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Tiling a Bathtub and Shower Enclosure

posted Feb 3, 2012, 8:34 AM by Michael Dekker   [ updated Mar 16, 2012, 6:16 AM ]
I will preface my entry by stating very clearly that this was my first attempt at tiling. Therefore take all my tiling wisdom with a grain of salt. To mangle an overused quote:

Damn-it, Jim! I'm a woodworker, not a bricklayer!

Wet tile saw
I setup my wet tile saw on the bathroom floor and surrounded it by a dark-coloured towel. Cutting bisque/clay tiles leaves them covered with red dust and small tile chips, and if you do not wipe the tile off after cutting the dust may affect adhesion. Of course, keep a close eye on your water level as well, since as you cut tiles and wipe them dry, you have to remember that the water collecting on your towel is no longer in the tile saw's reservoir! After a few hours of cutting and installing, the tile saw can get quite grimy, to the point where the fence was difficult to shift because of all the tile chips on the tracks. Do remember to clean your wet tile saw after every day of use, since the tile dust will dry to a remarkably stubborn layer on your tool. This MasterCraft model was purchased new from Canadian Tire for under $20 during a great sale they had on a few months ago. Knowing I would need it, I picked it up and am glad to report that it works like a charm.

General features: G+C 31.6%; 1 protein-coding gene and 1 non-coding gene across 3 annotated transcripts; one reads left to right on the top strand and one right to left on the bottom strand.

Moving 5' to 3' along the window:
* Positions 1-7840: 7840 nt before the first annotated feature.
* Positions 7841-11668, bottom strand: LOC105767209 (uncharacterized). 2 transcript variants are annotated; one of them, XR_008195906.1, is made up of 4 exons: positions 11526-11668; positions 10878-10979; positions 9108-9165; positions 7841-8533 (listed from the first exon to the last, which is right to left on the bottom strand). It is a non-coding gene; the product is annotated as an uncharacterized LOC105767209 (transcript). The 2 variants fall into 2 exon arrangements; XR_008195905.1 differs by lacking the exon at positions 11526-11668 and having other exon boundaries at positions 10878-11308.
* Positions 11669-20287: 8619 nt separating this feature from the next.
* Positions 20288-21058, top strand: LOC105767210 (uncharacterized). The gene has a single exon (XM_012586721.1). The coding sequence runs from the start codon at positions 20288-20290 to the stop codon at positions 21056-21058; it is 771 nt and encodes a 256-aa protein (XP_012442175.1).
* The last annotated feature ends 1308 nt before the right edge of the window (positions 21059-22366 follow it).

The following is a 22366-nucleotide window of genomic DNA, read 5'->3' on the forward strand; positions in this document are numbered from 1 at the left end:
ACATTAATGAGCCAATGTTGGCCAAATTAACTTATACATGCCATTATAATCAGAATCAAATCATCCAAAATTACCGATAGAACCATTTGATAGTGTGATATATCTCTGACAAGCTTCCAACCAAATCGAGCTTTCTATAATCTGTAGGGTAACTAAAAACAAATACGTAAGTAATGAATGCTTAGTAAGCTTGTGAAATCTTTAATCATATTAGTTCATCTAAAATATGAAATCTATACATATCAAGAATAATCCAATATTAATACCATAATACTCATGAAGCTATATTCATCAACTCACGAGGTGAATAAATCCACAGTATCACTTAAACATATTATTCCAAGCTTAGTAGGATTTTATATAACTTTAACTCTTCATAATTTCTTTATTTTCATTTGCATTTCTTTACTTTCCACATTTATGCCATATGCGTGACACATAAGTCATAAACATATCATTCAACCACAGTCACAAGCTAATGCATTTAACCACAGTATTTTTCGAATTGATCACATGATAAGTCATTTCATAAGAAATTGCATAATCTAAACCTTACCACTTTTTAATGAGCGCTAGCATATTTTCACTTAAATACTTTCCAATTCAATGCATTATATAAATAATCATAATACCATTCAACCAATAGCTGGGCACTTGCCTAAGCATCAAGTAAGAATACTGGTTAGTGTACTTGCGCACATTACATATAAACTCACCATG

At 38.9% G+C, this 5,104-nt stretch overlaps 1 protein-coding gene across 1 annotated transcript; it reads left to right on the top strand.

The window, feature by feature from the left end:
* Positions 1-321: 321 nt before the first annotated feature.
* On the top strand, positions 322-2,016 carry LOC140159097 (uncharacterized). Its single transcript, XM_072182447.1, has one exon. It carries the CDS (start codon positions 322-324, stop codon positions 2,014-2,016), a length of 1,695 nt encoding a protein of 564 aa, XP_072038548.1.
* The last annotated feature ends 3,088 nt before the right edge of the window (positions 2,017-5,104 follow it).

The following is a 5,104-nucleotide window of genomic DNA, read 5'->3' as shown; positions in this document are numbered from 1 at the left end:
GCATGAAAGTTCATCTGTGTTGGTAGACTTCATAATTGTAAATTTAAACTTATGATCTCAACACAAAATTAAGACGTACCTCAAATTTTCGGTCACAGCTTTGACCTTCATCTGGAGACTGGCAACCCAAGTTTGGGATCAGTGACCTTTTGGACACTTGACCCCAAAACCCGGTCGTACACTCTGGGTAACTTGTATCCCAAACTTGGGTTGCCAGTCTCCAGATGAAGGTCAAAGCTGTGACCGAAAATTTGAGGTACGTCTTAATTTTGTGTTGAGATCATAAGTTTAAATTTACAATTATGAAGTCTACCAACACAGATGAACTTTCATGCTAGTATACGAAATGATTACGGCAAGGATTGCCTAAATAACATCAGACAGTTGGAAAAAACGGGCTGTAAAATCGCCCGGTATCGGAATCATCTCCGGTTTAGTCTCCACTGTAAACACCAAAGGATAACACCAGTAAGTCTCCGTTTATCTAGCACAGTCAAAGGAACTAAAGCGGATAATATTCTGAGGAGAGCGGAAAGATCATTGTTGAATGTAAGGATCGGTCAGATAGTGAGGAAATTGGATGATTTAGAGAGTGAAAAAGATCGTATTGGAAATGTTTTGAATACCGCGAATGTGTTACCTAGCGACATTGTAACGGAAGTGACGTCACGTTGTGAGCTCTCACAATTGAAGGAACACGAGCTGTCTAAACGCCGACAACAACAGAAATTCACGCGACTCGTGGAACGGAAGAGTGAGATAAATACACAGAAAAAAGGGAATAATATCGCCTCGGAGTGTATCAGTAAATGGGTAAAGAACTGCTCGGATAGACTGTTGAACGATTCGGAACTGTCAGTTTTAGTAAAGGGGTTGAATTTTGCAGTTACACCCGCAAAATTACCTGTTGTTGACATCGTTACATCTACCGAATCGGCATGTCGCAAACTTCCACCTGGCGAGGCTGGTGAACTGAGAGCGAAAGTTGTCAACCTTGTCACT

Since my tiles were massive 13" tiles, I installed a horizontal support using a straight piece of scrap and started working upwards. The cutout for the soap dish was easy enough, but when I reached the level of my glass tiles, I started to run into problems. First, the glass block seemed to sink in further than the tiles and when I continued to lay tiles above them, the upper 13" tiles would slide downwards and compact all the glass tiles! After a while of panicked attempts to repair the situation, I could see that I was getting myself further into a hole, so I decided to pin the upper 13" tiles in place by minimally inserting a concrete screw below them, then peeling off the glass tiles, and scraping clean the mortar that was in the gap. At this point, I called it a day and proceeded to cleaning up the glass tiles before the mortar could cure any more (it was starting to get sandy).

When I returned to the project the next day, I discovered my second mistake: I had forgotten to cutout a space for the corner tray at the front of the shower! I had only discovered this error when I returned to the wall on the second day. My compromise was to install it lower, at the level of my support bar which was now removed. My wife also told me afterwards that she had wanted two corner shelves, one at the front and one at the back, however I had not picked up two shelves... Hindsight is always 20/20.

Installing tiles around tub - Looking at tap area  Installing tiles around tub - Looking at front part of side wall

Installing tiles around tub - Looking at back part of side wall  Installing tiles around tub - Looking at back wall

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